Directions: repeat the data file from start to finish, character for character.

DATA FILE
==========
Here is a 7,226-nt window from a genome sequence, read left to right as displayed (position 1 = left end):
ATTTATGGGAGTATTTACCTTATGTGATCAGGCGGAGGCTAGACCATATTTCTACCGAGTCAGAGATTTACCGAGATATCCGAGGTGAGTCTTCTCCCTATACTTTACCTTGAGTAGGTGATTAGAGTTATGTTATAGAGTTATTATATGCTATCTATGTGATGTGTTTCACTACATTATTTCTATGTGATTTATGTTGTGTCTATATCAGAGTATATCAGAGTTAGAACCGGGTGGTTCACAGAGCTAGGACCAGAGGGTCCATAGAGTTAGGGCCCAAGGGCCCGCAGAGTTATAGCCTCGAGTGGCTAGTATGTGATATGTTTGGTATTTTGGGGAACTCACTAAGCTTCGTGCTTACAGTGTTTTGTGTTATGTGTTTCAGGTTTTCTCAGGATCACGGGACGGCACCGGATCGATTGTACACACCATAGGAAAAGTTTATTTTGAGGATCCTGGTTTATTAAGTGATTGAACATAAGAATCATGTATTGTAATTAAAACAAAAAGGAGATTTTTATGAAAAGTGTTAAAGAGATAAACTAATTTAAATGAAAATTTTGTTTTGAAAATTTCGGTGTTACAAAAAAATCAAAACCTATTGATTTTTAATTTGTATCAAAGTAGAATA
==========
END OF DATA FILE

Here is a 7,226-nt window from a genome sequence, read left to right as displayed (position 1 = left end):
ATTTATGGGAGTATTTACCTTATGTGATCAGGCGGAGGCTAGACCATATTTCTACCGAGTCAGAGATTTACCGAGATATCCGAGGTGAGTCTTCTCCCTATACTTTACCTTGAGTAGGTGATTAGAGTTATGTTATAGAGTTATTATATGCTATCTATGTGATGTGTTTCACTACATTATTTCTATGTGATTTATGTTGTGTCTATATCAGAGTATATCAGAGTTAGAACCGGGTGGTTCACAGAGCTAGGACCAGAGGGTCCATAGAGTTAGGGCCCAAGGGCCCGCAGAGTTATAGCCTCGAGTGGCTAGTATGTGATATGTTTGGTATTTTGGGGAACTCACTAAGCTTCGTGCTTACAGTGTTTTGTGTTATGTGTTTCAGGTTTTCTCAGGATCACGGGACGGCACCGGATCGATTGTACACACCATAGGAAAAGTTTATTTTGAGGATCCTGGTTTATTAAGTGATTGAACATAAGAATCATGTATTGTAATTAAAACAAAAAGGAGATTTTTATGAAAAGTGTTAAAGAGATAAACTAATTTAAATGAAAATTTTGTTTTGAAAATTTCGGTGTTACAAAAAAATCAAAACCTATTGATTTTTAATTTGTATCAAAGTAGAATA